01-16-2015 11:49 AM
I've been asked to analyze the results of a 'longitudinal' survey that examines the subjects' knowledge about certain safety practices at three time-points: before an intervention, a few days after the intervention and several months after the intervention. I put the term longitudinal in quotes because, while the same people are taking the survey at each point, the survey designers don't individual identifiers and therefore cannot track each individual's responses over time.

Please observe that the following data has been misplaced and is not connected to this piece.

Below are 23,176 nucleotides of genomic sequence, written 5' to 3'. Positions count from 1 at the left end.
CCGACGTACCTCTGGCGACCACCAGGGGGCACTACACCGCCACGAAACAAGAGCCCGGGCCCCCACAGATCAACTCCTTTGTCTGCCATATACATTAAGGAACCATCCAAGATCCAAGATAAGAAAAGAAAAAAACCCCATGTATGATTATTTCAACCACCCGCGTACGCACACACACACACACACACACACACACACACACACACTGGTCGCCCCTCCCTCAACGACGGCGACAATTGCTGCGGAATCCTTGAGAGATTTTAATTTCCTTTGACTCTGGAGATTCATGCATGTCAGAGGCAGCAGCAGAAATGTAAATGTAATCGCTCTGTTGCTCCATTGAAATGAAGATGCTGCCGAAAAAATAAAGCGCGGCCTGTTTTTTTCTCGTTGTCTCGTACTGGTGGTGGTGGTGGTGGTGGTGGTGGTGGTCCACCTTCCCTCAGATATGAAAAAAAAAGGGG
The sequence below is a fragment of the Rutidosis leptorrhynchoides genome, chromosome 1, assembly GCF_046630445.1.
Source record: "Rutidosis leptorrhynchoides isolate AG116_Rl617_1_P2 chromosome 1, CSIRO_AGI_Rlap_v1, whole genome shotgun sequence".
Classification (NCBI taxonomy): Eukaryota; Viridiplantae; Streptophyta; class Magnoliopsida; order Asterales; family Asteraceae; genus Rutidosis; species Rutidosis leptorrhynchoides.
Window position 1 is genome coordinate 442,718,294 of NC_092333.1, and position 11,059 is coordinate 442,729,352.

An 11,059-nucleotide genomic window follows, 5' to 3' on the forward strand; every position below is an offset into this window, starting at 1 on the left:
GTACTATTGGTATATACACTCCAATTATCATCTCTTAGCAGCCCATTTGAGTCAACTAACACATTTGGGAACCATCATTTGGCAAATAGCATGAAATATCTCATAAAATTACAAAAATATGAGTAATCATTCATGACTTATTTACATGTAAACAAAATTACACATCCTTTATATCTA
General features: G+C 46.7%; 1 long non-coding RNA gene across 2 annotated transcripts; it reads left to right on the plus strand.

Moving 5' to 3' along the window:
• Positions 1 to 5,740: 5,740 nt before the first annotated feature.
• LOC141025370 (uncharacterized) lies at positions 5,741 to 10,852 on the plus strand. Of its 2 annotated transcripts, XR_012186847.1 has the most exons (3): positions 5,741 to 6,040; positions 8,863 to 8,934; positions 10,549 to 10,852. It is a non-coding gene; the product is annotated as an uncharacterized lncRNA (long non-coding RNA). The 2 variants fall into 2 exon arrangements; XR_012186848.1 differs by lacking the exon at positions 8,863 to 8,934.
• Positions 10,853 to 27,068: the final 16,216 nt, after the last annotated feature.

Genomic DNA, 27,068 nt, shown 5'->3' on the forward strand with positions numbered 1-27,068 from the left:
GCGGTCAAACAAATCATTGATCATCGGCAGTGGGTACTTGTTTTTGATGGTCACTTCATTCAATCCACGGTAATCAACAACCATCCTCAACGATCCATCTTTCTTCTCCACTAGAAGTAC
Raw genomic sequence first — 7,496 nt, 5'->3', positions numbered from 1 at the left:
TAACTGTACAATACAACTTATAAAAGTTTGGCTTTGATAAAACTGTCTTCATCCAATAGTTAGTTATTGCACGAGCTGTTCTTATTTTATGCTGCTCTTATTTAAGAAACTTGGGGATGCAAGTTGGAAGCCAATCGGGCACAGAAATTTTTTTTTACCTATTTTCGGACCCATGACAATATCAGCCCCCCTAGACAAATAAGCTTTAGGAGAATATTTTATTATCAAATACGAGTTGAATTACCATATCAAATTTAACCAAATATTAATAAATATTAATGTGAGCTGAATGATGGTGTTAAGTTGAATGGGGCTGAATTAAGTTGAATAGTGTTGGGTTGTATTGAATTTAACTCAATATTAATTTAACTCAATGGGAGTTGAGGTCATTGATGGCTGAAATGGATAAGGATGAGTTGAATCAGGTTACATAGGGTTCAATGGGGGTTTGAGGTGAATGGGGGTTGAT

My first inclination was to simply run categorical comparisons (chi-square/fisher's), but those comparisons assume that the three 'groups' of answers (before, short-term after, long-term after) are independent of each-other. Clearly this is not the case, but I'm unsure of the best way to correct for this, or if such a correction is even possible.
Any suggestions on how to proceed? Am I over thinking this?